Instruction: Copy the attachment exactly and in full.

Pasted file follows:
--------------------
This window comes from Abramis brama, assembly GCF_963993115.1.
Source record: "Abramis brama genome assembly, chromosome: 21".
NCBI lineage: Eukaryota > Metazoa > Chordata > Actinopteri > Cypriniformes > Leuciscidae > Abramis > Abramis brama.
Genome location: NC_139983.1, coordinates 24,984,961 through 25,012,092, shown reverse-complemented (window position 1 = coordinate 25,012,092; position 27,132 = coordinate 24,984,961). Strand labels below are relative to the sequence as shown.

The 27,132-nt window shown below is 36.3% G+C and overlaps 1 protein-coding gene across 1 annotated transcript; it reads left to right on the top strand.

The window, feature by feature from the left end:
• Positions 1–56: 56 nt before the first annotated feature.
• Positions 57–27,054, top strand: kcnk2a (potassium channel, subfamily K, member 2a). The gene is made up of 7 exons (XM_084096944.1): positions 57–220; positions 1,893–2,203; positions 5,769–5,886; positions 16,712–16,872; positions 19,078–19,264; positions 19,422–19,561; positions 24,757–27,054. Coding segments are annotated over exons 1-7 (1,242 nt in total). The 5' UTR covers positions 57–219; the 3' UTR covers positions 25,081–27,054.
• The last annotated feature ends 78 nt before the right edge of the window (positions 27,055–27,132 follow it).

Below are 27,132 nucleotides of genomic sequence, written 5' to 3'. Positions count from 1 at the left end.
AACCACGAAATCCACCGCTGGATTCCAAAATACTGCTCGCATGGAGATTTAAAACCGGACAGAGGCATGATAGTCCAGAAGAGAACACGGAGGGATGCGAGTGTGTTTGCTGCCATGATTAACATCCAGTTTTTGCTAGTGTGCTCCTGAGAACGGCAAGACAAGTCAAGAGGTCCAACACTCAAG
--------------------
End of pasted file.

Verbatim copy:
This window comes from Abramis brama, assembly GCF_963993115.1.
Source record: "Abramis brama genome assembly, chromosome: 21".
NCBI lineage: Eukaryota > Metazoa > Chordata > Actinopteri > Cypriniformes > Leuciscidae > Abramis > Abramis brama.
Genome location: NC_139983.1, coordinates 24,984,961 through 25,012,092, shown reverse-complemented (window position 1 = coordinate 25,012,092; position 27,132 = coordinate 24,984,961). Strand labels below are relative to the sequence as shown.

The 27,132-nt window shown below is 36.3% G+C and overlaps 1 protein-coding gene across 1 annotated transcript; it reads left to right on the top strand.

The window, feature by feature from the left end:
• Positions 1–56: 56 nt before the first annotated feature.
• Positions 57–27,054, top strand: kcnk2a (potassium channel, subfamily K, member 2a). The gene is made up of 7 exons (XM_084096944.1): positions 57–220; positions 1,893–2,203; positions 5,769–5,886; positions 16,712–16,872; positions 19,078–19,264; positions 19,422–19,561; positions 24,757–27,054. Coding segments are annotated over exons 1-7 (1,242 nt in total). The 5' UTR covers positions 57–219; the 3' UTR covers positions 25,081–27,054.
• The last annotated feature ends 78 nt before the right edge of the window (positions 27,055–27,132 follow it).

Below are 27,132 nucleotides of genomic sequence, written 5' to 3'. Positions count from 1 at the left end.
AACCACGAAATCCACCGCTGGATTCCAAAATACTGCTCGCATGGAGATTTAAAACCGGACAGAGGCATGATAGTCCAGAAGAGAACACGGAGGGATGCGAGTGTGTTTGCTGCCATGATTAACATCCAGTTTTTGCTAGTGTGCTCCTGAGAACGGCAAGACAAGTCAAGAGGTCCAACACTCAAG